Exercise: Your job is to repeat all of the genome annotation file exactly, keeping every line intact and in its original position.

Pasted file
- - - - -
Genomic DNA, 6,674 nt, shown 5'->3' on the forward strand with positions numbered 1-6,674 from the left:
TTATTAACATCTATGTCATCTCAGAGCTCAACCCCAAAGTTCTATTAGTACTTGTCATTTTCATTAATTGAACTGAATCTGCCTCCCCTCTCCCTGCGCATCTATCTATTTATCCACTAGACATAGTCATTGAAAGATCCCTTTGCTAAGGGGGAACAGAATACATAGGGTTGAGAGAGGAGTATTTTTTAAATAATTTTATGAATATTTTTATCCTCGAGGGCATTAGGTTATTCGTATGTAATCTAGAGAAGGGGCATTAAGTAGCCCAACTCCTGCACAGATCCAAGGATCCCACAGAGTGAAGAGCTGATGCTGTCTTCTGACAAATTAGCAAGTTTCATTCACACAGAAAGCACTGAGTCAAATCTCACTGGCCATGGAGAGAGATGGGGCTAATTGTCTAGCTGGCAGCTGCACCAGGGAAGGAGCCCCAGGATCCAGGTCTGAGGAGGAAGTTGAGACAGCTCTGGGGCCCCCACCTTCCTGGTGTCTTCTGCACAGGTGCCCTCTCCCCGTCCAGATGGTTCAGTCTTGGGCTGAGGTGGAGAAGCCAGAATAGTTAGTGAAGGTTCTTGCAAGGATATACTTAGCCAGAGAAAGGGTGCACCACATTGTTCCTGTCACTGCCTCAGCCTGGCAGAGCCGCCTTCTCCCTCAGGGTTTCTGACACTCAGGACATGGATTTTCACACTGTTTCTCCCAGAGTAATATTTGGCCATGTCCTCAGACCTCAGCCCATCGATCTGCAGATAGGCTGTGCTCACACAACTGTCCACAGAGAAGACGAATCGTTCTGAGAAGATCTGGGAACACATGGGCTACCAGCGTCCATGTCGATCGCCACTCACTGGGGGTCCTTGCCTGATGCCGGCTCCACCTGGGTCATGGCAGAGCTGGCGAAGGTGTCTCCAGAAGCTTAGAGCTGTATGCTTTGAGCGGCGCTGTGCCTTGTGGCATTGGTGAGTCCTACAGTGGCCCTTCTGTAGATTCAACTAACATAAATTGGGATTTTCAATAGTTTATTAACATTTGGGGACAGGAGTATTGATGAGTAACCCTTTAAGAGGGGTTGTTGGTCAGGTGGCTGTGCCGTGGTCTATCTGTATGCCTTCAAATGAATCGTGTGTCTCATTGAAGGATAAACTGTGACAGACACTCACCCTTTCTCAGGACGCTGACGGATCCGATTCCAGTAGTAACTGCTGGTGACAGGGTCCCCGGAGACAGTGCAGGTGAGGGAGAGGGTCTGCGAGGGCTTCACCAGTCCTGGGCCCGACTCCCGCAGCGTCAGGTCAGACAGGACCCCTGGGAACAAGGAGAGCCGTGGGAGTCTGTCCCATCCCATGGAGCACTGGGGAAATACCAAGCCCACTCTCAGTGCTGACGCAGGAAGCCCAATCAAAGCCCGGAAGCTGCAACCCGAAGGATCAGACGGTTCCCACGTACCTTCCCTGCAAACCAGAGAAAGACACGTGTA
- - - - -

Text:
Genomic DNA, 6,674 nt, shown 5'->3' on the forward strand with positions numbered 1-6,674 from the left:
TTATTAACATCTATGTCATCTCAGAGCTCAACCCCAAAGTTCTATTAGTACTTGTCATTTTCATTAATTGAACTGAATCTGCCTCCCCTCTCCCTGCGCATCTATCTATTTATCCACTAGACATAGTCATTGAAAGATCCCTTTGCTAAGGGGGAACAGAATACATAGGGTTGAGAGAGGAGTATTTTTTAAATAATTTTATGAATATTTTTATCCTCGAGGGCATTAGGTTATTCGTATGTAATCTAGAGAAGGGGCATTAAGTAGCCCAACTCCTGCACAGATCCAAGGATCCCACAGAGTGAAGAGCTGATGCTGTCTTCTGACAAATTAGCAAGTTTCATTCACACAGAAAGCACTGAGTCAAATCTCACTGGCCATGGAGAGAGATGGGGCTAATTGTCTAGCTGGCAGCTGCACCAGGGAAGGAGCCCCAGGATCCAGGTCTGAGGAGGAAGTTGAGACAGCTCTGGGGCCCCCACCTTCCTGGTGTCTTCTGCACAGGTGCCCTCTCCCCGTCCAGATGGTTCAGTCTTGGGCTGAGGTGGAGAAGCCAGAATAGTTAGTGAAGGTTCTTGCAAGGATATACTTAGCCAGAGAAAGGGTGCACCACATTGTTCCTGTCACTGCCTCAGCCTGGCAGAGCCGCCTTCTCCCTCAGGGTTTCTGACACTCAGGACATGGATTTTCACACTGTTTCTCCCAGAGTAATATTTGGCCATGTCCTCAGACCTCAGCCCATCGATCTGCAGATAGGCTGTGCTCACACAACTGTCCACAGAGAAGACGAATCGTTCTGAGAAGATCTGGGAACACATGGGCTACCAGCGTCCATGTCGATCGCCACTCACTGGGGGTCCTTGCCTGATGCCGGCTCCACCTGGGTCATGGCAGAGCTGGCGAAGGTGTCTCCAGAAGCTTAGAGCTGTATGCTTTGAGCGGCGCTGTGCCTTGTGGCATTGGTGAGTCCTACAGTGGCCCTTCTGTAGATTCAACTAACATAAATTGGGATTTTCAATAGTTTATTAACATTTGGGGACAGGAGTATTGATGAGTAACCCTTTAAGAGGGGTTGTTGGTCAGGTGGCTGTGCCGTGGTCTATCTGTATGCCTTCAAATGAATCGTGTGTCTCATTGAAGGATAAACTGTGACAGACACTCACCCTTTCTCAGGACGCTGACGGATCCGATTCCAGTAGTAACTGCTGGTGACAGGGTCCCCGGAGACAGTGCAGGTGAGGGAGAGGGTCTGCGAGGGCTTCACCAGTCCTGGGCCCGACTCCCGCAGCGTCAGGTCAGACAGGACCCCTGGGAACAAGGAGAGCCGTGGGAGTCTGTCCCATCCCATGGAGCACTGGGGAAATACCAAGCCCACTCTCAGTGCTGACGCAGGAAGCCCAATCAAAGCCCGGAAGCTGCAACCCGAAGGATCAGACGGTTCCCACGTACCTTCCCTGCAAACCAGAGAAAGACACGTGTA